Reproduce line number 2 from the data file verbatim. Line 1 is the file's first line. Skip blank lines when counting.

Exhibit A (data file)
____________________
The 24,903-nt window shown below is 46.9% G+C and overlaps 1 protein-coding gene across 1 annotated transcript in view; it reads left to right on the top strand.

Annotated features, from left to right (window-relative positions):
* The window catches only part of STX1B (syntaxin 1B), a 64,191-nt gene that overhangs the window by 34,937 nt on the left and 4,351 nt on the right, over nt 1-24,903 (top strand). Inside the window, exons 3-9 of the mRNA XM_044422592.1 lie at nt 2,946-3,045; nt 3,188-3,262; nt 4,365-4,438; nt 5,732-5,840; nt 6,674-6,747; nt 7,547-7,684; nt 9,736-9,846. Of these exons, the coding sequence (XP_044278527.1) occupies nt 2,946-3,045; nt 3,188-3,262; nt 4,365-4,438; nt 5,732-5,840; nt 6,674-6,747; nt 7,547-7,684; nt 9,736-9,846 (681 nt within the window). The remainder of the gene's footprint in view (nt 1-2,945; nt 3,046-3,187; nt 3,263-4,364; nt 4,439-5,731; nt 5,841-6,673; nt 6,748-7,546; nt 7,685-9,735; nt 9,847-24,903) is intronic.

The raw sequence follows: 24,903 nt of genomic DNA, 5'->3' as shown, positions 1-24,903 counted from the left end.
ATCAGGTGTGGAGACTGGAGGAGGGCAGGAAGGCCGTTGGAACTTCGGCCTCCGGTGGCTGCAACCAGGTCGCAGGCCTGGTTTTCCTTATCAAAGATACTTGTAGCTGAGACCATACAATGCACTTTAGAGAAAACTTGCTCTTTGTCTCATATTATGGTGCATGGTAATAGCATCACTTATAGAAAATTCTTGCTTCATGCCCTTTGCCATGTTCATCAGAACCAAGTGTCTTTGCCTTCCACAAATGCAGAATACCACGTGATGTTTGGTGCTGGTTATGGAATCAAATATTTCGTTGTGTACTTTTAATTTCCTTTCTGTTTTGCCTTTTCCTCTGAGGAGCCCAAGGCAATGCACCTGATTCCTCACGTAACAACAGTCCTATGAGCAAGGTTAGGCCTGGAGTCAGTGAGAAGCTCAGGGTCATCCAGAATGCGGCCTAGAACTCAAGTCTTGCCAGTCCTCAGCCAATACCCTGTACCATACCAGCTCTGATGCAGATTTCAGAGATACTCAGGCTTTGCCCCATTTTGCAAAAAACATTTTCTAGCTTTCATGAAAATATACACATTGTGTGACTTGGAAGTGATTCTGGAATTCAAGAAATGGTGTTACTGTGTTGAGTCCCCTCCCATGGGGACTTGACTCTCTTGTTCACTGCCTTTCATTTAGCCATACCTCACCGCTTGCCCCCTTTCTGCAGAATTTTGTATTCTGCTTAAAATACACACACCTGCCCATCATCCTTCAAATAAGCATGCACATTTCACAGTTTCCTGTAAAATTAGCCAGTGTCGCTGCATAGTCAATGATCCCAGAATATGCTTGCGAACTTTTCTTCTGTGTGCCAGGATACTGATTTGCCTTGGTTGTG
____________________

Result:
Annotated features, from left to right (window-relative positions):